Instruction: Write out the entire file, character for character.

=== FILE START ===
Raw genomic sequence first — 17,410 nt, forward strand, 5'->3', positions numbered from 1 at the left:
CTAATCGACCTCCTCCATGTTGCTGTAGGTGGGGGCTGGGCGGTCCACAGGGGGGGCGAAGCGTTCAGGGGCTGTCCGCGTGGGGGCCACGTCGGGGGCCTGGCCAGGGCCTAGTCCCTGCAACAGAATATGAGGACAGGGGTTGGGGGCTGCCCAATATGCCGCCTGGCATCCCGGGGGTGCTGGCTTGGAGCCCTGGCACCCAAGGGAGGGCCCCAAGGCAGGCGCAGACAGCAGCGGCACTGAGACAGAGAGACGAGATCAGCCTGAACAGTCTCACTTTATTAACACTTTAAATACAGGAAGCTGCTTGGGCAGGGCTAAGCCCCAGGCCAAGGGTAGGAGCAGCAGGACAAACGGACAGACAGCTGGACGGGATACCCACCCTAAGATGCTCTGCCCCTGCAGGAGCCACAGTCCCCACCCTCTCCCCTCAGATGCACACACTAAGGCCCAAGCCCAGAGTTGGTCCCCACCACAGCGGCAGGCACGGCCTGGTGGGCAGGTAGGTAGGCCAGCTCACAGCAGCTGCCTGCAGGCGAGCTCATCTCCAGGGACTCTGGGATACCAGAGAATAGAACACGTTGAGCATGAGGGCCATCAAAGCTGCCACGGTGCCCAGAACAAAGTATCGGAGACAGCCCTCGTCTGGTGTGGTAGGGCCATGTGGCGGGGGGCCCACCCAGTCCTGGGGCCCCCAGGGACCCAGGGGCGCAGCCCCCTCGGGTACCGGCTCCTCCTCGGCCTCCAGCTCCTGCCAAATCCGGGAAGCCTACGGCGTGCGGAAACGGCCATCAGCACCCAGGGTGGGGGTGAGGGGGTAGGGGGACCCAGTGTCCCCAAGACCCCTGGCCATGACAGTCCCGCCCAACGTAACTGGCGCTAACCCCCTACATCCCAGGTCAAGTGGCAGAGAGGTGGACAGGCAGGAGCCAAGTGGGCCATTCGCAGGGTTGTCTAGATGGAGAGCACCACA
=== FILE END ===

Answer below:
Raw genomic sequence first — 17,410 nt, forward strand, 5'->3', positions numbered from 1 at the left:
CTAATCGACCTCCTCCATGTTGCTGTAGGTGGGGGCTGGGCGGTCCACAGGGGGGGCGAAGCGTTCAGGGGCTGTCCGCGTGGGGGCCACGTCGGGGGCCTGGCCAGGGCCTAGTCCCTGCAACAGAATATGAGGACAGGGGTTGGGGGCTGCCCAATATGCCGCCTGGCATCCCGGGGGTGCTGGCTTGGAGCCCTGGCACCCAAGGGAGGGCCCCAAGGCAGGCGCAGACAGCAGCGGCACTGAGACAGAGAGACGAGATCAGCCTGAACAGTCTCACTTTATTAACACTTTAAATACAGGAAGCTGCTTGGGCAGGGCTAAGCCCCAGGCCAAGGGTAGGAGCAGCAGGACAAACGGACAGACAGCTGGACGGGATACCCACCCTAAGATGCTCTGCCCCTGCAGGAGCCACAGTCCCCACCCTCTCCCCTCAGATGCACACACTAAGGCCCAAGCCCAGAGTTGGTCCCCACCACAGCGGCAGGCACGGCCTGGTGGGCAGGTAGGTAGGCCAGCTCACAGCAGCTGCCTGCAGGCGAGCTCATCTCCAGGGACTCTGGGATACCAGAGAATAGAACACGTTGAGCATGAGGGCCATCAAAGCTGCCACGGTGCCCAGAACAAAGTATCGGAGACAGCCCTCGTCTGGTGTGGTAGGGCCATGTGGCGGGGGGCCCACCCAGTCCTGGGGCCCCCAGGGACCCAGGGGCGCAGCCCCCTCGGGTACCGGCTCCTCCTCGGCCTCCAGCTCCTGCCAAATCCGGGAAGCCTACGGCGTGCGGAAACGGCCATCAGCACCCAGGGTGGGGGTGAGGGGGTAGGGGGACCCAGTGTCCCCAAGACCCCTGGCCATGACAGTCCCGCCCAACGTAACTGGCGCTAACCCCCTACATCCCAGGTCAAGTGGCAGAGAGGTGGACAGGCAGGAGCCAAGTGGGCCATTCGCAGGGTTGTCTAGATGGAGAGCACCACA